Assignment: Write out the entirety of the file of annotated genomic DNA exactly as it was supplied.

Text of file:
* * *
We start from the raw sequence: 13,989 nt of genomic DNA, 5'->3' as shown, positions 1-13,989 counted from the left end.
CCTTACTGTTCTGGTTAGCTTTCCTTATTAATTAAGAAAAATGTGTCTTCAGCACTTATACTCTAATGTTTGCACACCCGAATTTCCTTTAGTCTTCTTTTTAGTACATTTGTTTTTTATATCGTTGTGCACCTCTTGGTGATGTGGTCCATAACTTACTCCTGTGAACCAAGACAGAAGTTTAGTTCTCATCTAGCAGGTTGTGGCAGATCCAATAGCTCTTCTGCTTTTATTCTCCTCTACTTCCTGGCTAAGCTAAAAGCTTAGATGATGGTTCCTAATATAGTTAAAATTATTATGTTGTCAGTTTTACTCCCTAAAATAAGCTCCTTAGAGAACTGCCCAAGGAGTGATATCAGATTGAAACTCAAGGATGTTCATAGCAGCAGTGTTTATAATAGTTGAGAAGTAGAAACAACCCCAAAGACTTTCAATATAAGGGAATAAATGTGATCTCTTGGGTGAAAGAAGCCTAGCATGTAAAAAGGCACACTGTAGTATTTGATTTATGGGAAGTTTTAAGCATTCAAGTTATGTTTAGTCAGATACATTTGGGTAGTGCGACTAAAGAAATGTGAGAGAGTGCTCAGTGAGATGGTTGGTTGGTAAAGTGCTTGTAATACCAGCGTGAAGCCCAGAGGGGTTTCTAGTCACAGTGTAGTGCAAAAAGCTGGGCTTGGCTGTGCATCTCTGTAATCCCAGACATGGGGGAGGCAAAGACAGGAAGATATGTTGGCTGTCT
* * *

We start from the raw sequence: 13,989 nt of genomic DNA, 5'->3' as shown, positions 1-13,989 counted from the left end.
CCTTACTGTTCTGGTTAGCTTTCCTTATTAATTAAGAAAAATGTGTCTTCAGCACTTATACTCTAATGTTTGCACACCCGAATTTCCTTTAGTCTTCTTTTTAGTACATTTGTTTTTTATATCGTTGTGCACCTCTTGGTGATGTGGTCCATAACTTACTCCTGTGAACCAAGACAGAAGTTTAGTTCTCATCTAGCAGGTTGTGGCAGATCCAATAGCTCTTCTGCTTTTATTCTCCTCTACTTCCTGGCTAAGCTAAAAGCTTAGATGATGGTTCCTAATATAGTTAAAATTATTATGTTGTCAGTTTTACTCCCTAAAATAAGCTCCTTAGAGAACTGCCCAAGGAGTGATATCAGATTGAAACTCAAGGATGTTCATAGCAGCAGTGTTTATAATAGTTGAGAAGTAGAAACAACCCCAAAGACTTTCAATATAAGGGAATAAATGTGATCTCTTGGGTGAAAGAAGCCTAGCATGTAAAAAGGCACACTGTAGTATTTGATTTATGGGAAGTTTTAAGCATTCAAGTTATGTTTAGTCAGATACATTTGGGTAGTGCGACTAAAGAAATGTGAGAGAGTGCTCAGTGAGATGGTTGGTTGGTAAAGTGCTTGTAATACCAGCGTGAAGCCCAGAGGGGTTTCTAGTCACAGTGTAGTGCAAAAAGCTGGGCTTGGCTGTGCATCTCTGTAATCCCAGACATGGGGGAGGCAAAGACAGGAAGATATGTTGGCTGTCT